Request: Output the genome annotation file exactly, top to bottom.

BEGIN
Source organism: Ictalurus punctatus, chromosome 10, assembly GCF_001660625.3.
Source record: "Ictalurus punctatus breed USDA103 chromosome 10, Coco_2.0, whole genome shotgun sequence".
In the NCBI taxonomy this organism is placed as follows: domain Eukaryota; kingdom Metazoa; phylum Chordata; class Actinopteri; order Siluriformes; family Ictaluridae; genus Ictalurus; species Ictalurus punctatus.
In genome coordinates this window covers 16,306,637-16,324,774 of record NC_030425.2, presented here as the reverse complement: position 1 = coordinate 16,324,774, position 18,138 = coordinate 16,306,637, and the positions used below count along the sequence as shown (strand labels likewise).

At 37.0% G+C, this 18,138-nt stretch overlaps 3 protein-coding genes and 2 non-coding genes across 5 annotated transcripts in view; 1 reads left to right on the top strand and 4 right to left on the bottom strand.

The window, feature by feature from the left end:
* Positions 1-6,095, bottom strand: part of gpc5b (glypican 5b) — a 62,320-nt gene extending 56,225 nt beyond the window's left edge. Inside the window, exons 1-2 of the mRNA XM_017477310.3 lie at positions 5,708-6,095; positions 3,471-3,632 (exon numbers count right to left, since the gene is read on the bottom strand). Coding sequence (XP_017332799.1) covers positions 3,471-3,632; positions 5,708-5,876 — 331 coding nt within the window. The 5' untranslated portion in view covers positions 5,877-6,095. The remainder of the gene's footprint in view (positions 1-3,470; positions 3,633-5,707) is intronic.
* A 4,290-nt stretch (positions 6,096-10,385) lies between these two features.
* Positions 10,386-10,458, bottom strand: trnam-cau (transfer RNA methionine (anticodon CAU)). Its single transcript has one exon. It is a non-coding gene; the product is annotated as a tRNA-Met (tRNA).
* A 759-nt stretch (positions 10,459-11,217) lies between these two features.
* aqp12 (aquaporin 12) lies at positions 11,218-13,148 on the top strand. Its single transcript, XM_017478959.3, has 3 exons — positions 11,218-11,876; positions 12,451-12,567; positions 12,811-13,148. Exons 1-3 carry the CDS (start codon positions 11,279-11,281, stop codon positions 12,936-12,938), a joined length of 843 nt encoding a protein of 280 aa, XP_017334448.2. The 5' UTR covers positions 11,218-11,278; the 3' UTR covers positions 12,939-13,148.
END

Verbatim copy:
Source organism: Ictalurus punctatus, chromosome 10, assembly GCF_001660625.3.
Source record: "Ictalurus punctatus breed USDA103 chromosome 10, Coco_2.0, whole genome shotgun sequence".
In the NCBI taxonomy this organism is placed as follows: domain Eukaryota; kingdom Metazoa; phylum Chordata; class Actinopteri; order Siluriformes; family Ictaluridae; genus Ictalurus; species Ictalurus punctatus.
In genome coordinates this window covers 16,306,637-16,324,774 of record NC_030425.2, presented here as the reverse complement: position 1 = coordinate 16,324,774, position 18,138 = coordinate 16,306,637, and the positions used below count along the sequence as shown (strand labels likewise).

At 37.0% G+C, this 18,138-nt stretch overlaps 3 protein-coding genes and 2 non-coding genes across 5 annotated transcripts in view; 1 reads left to right on the top strand and 4 right to left on the bottom strand.

The window, feature by feature from the left end:
* Positions 1-6,095, bottom strand: part of gpc5b (glypican 5b) — a 62,320-nt gene extending 56,225 nt beyond the window's left edge. Inside the window, exons 1-2 of the mRNA XM_017477310.3 lie at positions 5,708-6,095; positions 3,471-3,632 (exon numbers count right to left, since the gene is read on the bottom strand). Coding sequence (XP_017332799.1) covers positions 3,471-3,632; positions 5,708-5,876 — 331 coding nt within the window. The 5' untranslated portion in view covers positions 5,877-6,095. The remainder of the gene's footprint in view (positions 1-3,470; positions 3,633-5,707) is intronic.
* A 4,290-nt stretch (positions 6,096-10,385) lies between these two features.
* Positions 10,386-10,458, bottom strand: trnam-cau (transfer RNA methionine (anticodon CAU)). Its single transcript has one exon. It is a non-coding gene; the product is annotated as a tRNA-Met (tRNA).
* A 759-nt stretch (positions 10,459-11,217) lies between these two features.
* aqp12 (aquaporin 12) lies at positions 11,218-13,148 on the top strand. Its single transcript, XM_017478959.3, has 3 exons — positions 11,218-11,876; positions 12,451-12,567; positions 12,811-13,148. Exons 1-3 carry the CDS (start codon positions 11,279-11,281, stop codon positions 12,936-12,938), a joined length of 843 nt encoding a protein of 280 aa, XP_017334448.2. The 5' UTR covers positions 11,218-11,278; the 3' UTR covers positions 12,939-13,148.